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Ukrainian president says wants more powers

KIEV, Aug 24 (Reuters) - Ukrainian President Viktor Yanukovich called on Tuesday for constitutional reform that would strengthen his powers and enable him to push through tough economic reform.

Yanukovich said the former Soviet republic needed a new, stable political system led by a “strong president” to guide it through potentially painful structural reforms.

“In order to achieve this we need to reform the constitution thoroughly,” he said in a televised speech on Ukraine’s Independence Day.

Ukraine curbed presidential powers in favour of parliament through constitutional amendments introduced in 2004 when pro-Western politician Viktor Yushchenko came to power after the “Orange Revolution” street demonstrations.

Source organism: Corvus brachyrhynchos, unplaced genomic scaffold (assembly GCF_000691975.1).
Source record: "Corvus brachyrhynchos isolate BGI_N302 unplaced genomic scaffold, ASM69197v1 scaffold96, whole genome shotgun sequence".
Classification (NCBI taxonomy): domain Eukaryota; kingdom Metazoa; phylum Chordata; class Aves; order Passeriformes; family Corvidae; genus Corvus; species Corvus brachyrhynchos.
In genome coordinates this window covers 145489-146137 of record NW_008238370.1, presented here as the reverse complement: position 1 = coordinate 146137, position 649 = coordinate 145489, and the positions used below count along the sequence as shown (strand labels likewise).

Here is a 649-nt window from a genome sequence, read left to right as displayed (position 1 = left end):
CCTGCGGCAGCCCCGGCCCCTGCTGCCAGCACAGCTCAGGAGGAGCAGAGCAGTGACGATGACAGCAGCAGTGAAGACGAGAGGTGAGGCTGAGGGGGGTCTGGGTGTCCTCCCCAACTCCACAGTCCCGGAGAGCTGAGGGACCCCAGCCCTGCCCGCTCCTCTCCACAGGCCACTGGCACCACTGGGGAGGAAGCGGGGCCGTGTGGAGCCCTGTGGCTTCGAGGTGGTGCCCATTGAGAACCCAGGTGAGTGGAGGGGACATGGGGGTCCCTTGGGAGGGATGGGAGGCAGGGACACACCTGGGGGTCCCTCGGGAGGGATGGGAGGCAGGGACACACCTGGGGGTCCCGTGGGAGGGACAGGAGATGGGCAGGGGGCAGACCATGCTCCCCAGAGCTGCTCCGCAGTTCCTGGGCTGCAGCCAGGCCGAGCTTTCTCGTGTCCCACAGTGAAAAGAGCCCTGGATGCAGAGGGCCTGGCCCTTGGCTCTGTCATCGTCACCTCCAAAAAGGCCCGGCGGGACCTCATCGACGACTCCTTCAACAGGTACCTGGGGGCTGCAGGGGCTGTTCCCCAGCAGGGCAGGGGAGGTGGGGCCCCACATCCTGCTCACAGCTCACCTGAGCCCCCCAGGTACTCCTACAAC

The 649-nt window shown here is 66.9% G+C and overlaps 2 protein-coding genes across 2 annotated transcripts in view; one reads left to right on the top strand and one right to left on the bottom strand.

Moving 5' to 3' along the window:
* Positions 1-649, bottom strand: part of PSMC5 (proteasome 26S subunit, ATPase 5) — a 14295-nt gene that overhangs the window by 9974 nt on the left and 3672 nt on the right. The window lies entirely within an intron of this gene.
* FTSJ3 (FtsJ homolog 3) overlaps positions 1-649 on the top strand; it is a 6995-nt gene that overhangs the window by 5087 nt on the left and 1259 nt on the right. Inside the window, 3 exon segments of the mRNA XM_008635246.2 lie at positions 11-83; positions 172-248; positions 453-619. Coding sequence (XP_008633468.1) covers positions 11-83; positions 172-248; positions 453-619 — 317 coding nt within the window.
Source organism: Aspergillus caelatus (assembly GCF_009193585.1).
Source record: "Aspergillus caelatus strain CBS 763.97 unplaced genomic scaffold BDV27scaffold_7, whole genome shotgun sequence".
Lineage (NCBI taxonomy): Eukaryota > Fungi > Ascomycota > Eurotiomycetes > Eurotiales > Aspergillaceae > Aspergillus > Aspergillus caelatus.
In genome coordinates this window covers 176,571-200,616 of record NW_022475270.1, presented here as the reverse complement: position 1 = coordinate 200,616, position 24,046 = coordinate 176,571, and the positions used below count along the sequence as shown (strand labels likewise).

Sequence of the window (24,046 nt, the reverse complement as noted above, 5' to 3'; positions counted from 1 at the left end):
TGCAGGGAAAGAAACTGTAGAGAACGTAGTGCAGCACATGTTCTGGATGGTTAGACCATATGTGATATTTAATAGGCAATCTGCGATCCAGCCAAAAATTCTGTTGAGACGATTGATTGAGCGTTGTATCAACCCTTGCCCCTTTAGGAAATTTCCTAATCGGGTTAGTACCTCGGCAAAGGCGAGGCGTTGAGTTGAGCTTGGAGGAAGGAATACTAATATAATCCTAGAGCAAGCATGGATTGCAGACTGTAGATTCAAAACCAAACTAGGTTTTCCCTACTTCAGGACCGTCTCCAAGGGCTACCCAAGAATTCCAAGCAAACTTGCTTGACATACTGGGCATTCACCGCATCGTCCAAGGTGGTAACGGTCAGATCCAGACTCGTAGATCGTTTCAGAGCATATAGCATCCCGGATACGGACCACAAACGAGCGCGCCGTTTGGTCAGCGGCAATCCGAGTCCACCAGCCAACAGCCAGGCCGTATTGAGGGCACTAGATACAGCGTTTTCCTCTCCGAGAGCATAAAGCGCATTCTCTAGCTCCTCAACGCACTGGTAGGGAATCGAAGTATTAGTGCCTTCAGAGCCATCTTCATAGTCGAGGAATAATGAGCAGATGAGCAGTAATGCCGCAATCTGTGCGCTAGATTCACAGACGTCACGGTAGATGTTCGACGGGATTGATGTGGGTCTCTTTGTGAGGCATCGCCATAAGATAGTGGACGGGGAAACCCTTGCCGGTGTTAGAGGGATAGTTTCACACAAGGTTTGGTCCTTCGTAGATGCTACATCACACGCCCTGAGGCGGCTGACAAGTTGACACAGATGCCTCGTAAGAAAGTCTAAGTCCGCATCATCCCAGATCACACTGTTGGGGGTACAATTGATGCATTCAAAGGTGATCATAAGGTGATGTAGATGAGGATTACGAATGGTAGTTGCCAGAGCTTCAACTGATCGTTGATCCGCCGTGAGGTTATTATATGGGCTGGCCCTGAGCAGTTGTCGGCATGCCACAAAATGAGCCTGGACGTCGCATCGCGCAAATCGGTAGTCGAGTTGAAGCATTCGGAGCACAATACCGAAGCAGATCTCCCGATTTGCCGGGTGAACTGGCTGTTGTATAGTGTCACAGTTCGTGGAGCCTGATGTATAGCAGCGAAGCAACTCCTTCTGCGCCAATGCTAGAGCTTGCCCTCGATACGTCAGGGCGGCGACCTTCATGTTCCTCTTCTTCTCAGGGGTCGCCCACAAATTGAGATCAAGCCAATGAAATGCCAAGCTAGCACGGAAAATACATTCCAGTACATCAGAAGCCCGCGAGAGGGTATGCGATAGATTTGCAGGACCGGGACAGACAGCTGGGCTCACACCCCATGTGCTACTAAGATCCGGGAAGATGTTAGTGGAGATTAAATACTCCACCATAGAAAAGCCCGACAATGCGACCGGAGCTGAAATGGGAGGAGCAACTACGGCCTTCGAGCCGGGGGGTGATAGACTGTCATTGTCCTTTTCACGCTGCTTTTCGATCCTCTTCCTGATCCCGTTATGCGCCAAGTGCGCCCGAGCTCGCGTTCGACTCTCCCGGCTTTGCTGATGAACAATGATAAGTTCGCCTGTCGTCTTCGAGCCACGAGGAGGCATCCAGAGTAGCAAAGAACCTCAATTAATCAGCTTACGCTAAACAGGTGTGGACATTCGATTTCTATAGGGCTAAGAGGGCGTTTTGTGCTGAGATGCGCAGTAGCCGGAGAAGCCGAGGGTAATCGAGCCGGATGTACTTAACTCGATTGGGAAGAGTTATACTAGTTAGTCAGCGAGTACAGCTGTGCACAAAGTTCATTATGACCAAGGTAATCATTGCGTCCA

The curbs, promoted by Yanukovich’s supporters at the time, limited Yushchenko’s effectiveness as president and set up confrontation with parliament and prime minister Yulia Tymoshenko. The dispute ultimately contributed to his downfall in an election earlier this year.

Yanukovich supporters now say his hand should be strengthened so he can push through unpopular reforms such as raising household gas prices and slimming down the bloated pension system.

Many of the reforms have been undertaken at the behest of the International Monetary Fund which has extended a new $15 billion stand-by arrangement to Ukraine to help stabilise its economy.

Writing by Olzhas Auyezov; Editing by Richard Balmforth and Mark Heinrich